Select Page

Judging and Perceiving
Dr. Dawn-Elise Snipes PhD, LPC-MHSM, LMHC, NCC
Executive Director, AllCEUs
Host, Counselor Toolbox
President, Recovery and Resilience International

Continuing Education (CE) credits can be earned for this presentation at

~    Define temperament
~    Examine how knowing your temperament and the temperament of those around you can
~    Improve communication
~    Enhance relationships
~    Reduce stress
~    Explore in-depth the Judging/Perceiving dimension
~    Identify potential conflicts
~    Examine potential ways to help people on opposite ends of the spectrum collaborate.
~    A relatively stable set of traits referring to
~    Preferred environments
~    Learning and problem solving styles and methods
~    Ways of conceptualizing and approaching the world
~    Philosophical approach to the world
~    Time management
~    Temperament occurs along a complementary continuum
~    Neither end of the continuum is better or worse
~    Most people are somewhere in between each point
~    When identifying preferences a likert scale is used.
~    Being extreme (a 1 or a 5) on any dimension indicates a lack of flexibility on that dimension
~    ACT can be very useful at helping people manage their stress and become more psychologically flexible
~    As stress increases, people gravitate toward their preferred temperament dimensions
~    Additional stress and vulnerabilities can be through
~    Awareness of personal preferences (Prevent your stress)
~    Awareness of the preferences of those around you
~    Knowledge of how to create an environment supportive of individual preferences

~    Plan ahead
~    Thrive on order

~    Adapt as they go
~    Thrive on spontaneity

~    Plan spontaneous days
~    Try to make your work environment as conducive to your temperament as possible
~¬†¬† ¬†Encourage the Perceiver to create ‚ÄúTo-Do‚ÄĚ lists for chores, work goals, treatment plans
~    Encourage the Judger to not get so caught up in planning that they miss opportunities to live
~    Perceivers are good to have on your team when things don’t go as planned because they can punt (car breaks down)
~    Judgers need to have a plan B & C for important things
~    Perceivers handle new situations well, judgers need to plan for the stress

~    Self disciplined and purposeful
~    Get things done early. Plan ahead & work steadily.
~    Time and deadline oriented

~    Flexible and tolerant
~    Get things done at the last minute depending on spurt of energy
~    Always think there’s plenty of time (Deadlines are a suggestion)

~    Judger’s may need to be aware that sometimes deadlines don’t get met when juggling multiple balls
~    Perceivers need to remember that at a certain point, things need to be done because you cannot always count on that spurt of energy.
~¬†¬† ¬†Judgers can ‚Äúhack‚ÄĚ a perceivers time schedule by asking for something important to be done early (Note: This can be habituated)
~    If things start to get oppressively structured for the perceiver he/she needs to speak up.
~    Judgers need tools to handle stress when things don’t go as planned
~    Perceivers need to schedule in spontaneity if the situation is too structured (i.e. treatment, work)
~    Define and work within limits
~    Want more information
~    Judgers may get hemmed in by their own limits.  Encourage them to be open to new information within a time frame.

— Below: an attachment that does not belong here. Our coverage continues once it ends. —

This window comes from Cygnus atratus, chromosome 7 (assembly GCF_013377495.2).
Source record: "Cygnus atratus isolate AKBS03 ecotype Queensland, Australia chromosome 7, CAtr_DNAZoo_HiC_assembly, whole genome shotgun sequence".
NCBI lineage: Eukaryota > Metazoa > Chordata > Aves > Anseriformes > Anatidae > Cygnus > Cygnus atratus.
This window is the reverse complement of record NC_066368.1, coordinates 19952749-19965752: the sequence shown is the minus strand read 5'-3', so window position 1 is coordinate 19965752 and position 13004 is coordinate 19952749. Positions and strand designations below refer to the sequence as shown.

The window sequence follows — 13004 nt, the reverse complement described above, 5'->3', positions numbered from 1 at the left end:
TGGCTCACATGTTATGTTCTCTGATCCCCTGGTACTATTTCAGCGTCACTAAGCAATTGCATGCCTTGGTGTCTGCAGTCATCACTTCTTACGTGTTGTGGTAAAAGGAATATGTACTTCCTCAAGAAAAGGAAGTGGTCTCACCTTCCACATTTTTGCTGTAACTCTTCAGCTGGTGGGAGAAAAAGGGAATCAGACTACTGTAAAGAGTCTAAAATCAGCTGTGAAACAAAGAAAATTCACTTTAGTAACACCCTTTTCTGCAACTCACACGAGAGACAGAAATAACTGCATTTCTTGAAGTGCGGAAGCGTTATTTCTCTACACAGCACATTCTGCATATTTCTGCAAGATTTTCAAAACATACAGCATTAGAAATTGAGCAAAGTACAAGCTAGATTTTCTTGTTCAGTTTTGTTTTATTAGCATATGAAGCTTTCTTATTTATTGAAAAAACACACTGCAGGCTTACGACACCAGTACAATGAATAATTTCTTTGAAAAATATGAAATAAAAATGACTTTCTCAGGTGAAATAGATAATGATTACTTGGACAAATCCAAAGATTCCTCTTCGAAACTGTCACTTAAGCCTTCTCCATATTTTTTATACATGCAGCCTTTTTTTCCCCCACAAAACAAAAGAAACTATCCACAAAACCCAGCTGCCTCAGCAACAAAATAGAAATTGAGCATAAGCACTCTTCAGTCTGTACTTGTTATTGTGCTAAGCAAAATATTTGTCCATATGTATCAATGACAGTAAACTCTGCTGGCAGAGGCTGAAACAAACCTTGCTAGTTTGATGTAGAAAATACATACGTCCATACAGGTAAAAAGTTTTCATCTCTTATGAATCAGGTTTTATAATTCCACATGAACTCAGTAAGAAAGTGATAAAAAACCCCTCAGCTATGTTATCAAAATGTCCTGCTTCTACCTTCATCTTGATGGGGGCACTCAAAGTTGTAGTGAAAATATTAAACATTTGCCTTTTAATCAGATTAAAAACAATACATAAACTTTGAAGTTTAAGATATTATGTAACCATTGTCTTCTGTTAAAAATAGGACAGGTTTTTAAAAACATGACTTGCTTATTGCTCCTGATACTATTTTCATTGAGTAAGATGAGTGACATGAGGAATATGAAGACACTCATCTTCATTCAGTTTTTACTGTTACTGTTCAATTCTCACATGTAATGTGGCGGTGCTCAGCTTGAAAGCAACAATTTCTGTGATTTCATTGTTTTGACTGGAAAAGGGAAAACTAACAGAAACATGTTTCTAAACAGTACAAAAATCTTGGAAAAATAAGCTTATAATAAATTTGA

~    What I planned to do…
~    The way we have always done it…
~    Perceivers may have difficulty getting started.  Encourage them to set a deadline.
~    Presents, vacations, home improvement
~    Beginning treatment, choosing a sponsor/coach, starting back to work

~    Thinks those preferring spontaneity are too unpredictable
~    Think that those who are not spontaneous are too rigid
~    Encourage each person to embrace but respect the strengths of the other one’s temperament.
~    Remember that as stress increases, people become more entrenched in their temperament.
~¬†¬† ¬†Spontaneity totally overwhelms the Judger (‚ÄúI need it by Friday 2pm‚ÄĚ)
~¬†¬† ¬†Planning and getting organized overwhelms the Perceiver (‚ÄúI‚Äôll get to it as soon as I can‚ÄĚ)

~    Excellent planners. May not appreciate or make use of things which are not planned or expected
~    Maybe hasty in making decisions
~    Good at handling unplanned events, but may not make effective choices among the possibilities.
~    May fail to make decisions

~    In recovery failure to make decisions is a quick road to relapse
~    Judgers generally have a very thorough relapse prevention plan but need skills to handle unplanned events. (Sponsor relapses)
~    In relationships perceivers need to be given deadlines to make decisions and can present the possibilities to the Judger to make the final decision (Example: Vacations)
~    Perceivers are excellent brainstormers
~    Judging and perceiving refers to how people manage their time and arrange their daily lives
~    As with all temperament dimensions, being somewhere in the middle often means the person is more adaptable.
~    Judgers are very dependable and structured but can seem boring or rigid to perceivers
~    Perceivers are very creative and adaptable but may have a harder time at behavior change because they resist structure.
~    Perceivers
~    Each person is often a combination of some Judging and some Perceiving characteristics
~    Knowing your own preferences can help you reduce your own vulnerabilities and stress
~    Knowing the preferences of your friends, family, coworkers can help you understand more about how to interact in harmony with them
~¬†¬† ¬†Just like two people with depression may have different ‚Äúsymptoms,‚Ä̬† two Judgers may have different Judging traits.
~    Quick Assessment
~    Do you need to plan most things?
~    Which stresses you more spontaneity or routine?
~    Do you make decisions easily or always wonder what other information is out there?